"Although, the shortage described in the 90's and 2000's (HRSA 2002; Upenieks 2005) has been dramatically reduced, several pressures are keeping the issue forefront. A recent article in the New England Journal of Medicine claims that healthcare reform, retiring workforce, and the changing economy will continue to drive demand for RNs (Auerbach et al. 2013). New models of care, mandated by healthcare reform, call for more leadership by RNs in care coordination. "
[Show abstract][Hide abstract] ABSTRACT: Objective – Investigate the effects of stress, economic factors, altruism and value congruence on intentions to leave the profession in nursing. Background – As the demand for nurses increases retaining nurses will be critical for healthcare organizations and the healthcare industry. We draw from a mature body of research on nurse retention to build the research model.
Method – We analyze data from a survey of 861 registered nurses in the southeastern United States. Structural
equation modeling was used to analyze the survey.
Results – Results confirm the importance of stress and salaries. Strong evidence supports the importance of the fit
between employer and nurse values. Finally, the analysis provides unexpected evidence of the reduction of
opportunities nurses have to fulfill altruistic desires at work.
[Show abstract][Hide abstract] ABSTRACT: Since the 1980s, US policymakers have used immigration policy to influence the supply of nurses by allowing or restricting the entry of internationally educated nurses (IENs) into the US workforce. The methods pursued have shifted over time from temporary visa categories in the 1980s and 1990s to permanent immigrant visas in the 2000s. The impact of policy measures adopted during nursing shortages has often been blunted by political and economic events, but the number and representation of IENs in the US nursing workforce has increased substantially since the 1980s. Even as the US seeks to increase domestic production of nurses, it remains a desirable destination for IENs and a target market for nurse-producing source countries. Hiring organizations and nurse leaders play a critical role in ensuring that the hiring and integration of IENs into US health care organizations is constructive for nurses, source countries, and the US health care system.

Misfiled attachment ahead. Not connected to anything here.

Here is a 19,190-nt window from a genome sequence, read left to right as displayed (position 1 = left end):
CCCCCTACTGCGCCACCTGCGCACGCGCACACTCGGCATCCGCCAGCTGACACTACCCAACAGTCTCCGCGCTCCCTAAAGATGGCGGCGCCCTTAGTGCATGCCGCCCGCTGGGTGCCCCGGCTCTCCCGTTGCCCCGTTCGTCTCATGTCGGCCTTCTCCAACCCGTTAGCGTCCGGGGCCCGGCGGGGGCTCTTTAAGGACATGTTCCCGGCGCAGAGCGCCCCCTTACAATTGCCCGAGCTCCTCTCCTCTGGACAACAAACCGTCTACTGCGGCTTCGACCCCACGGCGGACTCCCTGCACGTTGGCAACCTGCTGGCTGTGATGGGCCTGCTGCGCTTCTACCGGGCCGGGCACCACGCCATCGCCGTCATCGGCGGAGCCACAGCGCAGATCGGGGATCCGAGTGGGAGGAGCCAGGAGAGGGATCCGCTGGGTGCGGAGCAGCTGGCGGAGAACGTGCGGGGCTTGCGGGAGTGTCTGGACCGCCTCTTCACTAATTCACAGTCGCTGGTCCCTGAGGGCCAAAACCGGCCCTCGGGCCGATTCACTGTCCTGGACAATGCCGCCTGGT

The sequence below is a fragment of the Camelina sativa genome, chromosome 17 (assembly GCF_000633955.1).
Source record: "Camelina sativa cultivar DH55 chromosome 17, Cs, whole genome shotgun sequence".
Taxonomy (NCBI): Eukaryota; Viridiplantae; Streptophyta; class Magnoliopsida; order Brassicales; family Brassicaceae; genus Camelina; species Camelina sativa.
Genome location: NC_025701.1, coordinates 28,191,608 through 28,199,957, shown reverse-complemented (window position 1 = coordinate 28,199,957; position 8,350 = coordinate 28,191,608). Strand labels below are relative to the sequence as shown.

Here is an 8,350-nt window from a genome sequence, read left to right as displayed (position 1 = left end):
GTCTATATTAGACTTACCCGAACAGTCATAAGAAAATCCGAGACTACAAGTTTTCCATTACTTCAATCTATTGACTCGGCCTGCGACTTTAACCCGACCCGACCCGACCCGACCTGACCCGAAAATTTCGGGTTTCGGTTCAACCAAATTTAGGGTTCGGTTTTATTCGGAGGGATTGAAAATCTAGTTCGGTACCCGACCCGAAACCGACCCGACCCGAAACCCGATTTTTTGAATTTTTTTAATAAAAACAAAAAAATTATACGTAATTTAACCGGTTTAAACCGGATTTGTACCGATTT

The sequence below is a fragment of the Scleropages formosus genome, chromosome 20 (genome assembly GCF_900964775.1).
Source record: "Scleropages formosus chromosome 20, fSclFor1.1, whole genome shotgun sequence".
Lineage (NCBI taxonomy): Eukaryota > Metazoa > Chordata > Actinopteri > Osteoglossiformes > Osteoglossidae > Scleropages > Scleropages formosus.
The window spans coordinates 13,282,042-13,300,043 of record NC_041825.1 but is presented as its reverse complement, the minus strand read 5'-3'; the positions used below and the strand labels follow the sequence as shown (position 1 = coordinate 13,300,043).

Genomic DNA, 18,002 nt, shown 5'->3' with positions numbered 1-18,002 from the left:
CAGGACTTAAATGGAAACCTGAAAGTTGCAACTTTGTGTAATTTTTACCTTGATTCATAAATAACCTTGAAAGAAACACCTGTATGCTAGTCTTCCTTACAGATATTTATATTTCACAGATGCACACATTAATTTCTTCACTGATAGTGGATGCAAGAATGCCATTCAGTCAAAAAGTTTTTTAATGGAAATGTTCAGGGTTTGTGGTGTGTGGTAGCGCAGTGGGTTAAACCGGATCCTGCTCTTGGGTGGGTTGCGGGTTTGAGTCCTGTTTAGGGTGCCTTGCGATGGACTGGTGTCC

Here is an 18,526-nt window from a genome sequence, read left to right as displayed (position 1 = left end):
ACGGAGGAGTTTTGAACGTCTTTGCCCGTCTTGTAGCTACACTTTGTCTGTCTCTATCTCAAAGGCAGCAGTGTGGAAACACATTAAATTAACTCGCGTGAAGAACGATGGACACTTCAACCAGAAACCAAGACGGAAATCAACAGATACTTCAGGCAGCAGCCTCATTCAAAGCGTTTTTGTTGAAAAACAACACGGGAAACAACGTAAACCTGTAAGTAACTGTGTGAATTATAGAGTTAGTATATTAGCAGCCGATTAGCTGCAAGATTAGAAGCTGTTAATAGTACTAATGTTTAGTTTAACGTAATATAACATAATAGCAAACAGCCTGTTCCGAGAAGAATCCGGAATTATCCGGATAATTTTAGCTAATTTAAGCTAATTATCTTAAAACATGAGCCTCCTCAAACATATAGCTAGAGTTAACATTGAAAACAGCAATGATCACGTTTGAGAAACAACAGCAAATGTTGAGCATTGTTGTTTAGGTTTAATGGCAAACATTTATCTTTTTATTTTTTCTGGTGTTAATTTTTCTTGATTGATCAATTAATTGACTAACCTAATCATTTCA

Nursing outlook 01/2013; 62(1). DOI:10.1016/j.outlook.2013.10.012 · 1.83 Impact Factor
[Show abstract][Hide abstract] ABSTRACT: This study investigates the effect of the Recession of 2007 on nurses' wages, demographics, human capital, and work environment characteristics using data from the California Board of Registered Nursing Surveys of 2006, 2008 and 2010. Findings suggest that the labor force is maximized, with nurses working as much as they can on their primary nursing positions (51 weeks a year). As the economy recovers, the nurse shortage will resurge. Intense focus in three policy areas is recommended: education, faculty training, and recruitment and retention of African Americans, Hispanics, and older nurses.
Policy Politics & Nursing Practice 09/2013; DOI:10.1177/1527154413500148
Data provided are for informational purposes only. Although carefully collected, accuracy cannot be guaranteed. The impact factor represents a rough estimation of the journal's impact factor and does not reflect the actual current impact factor. Publisher conditions are provided by RoMEO. Differing provisions from the publisher's actual policy or licence agreement may be applicable.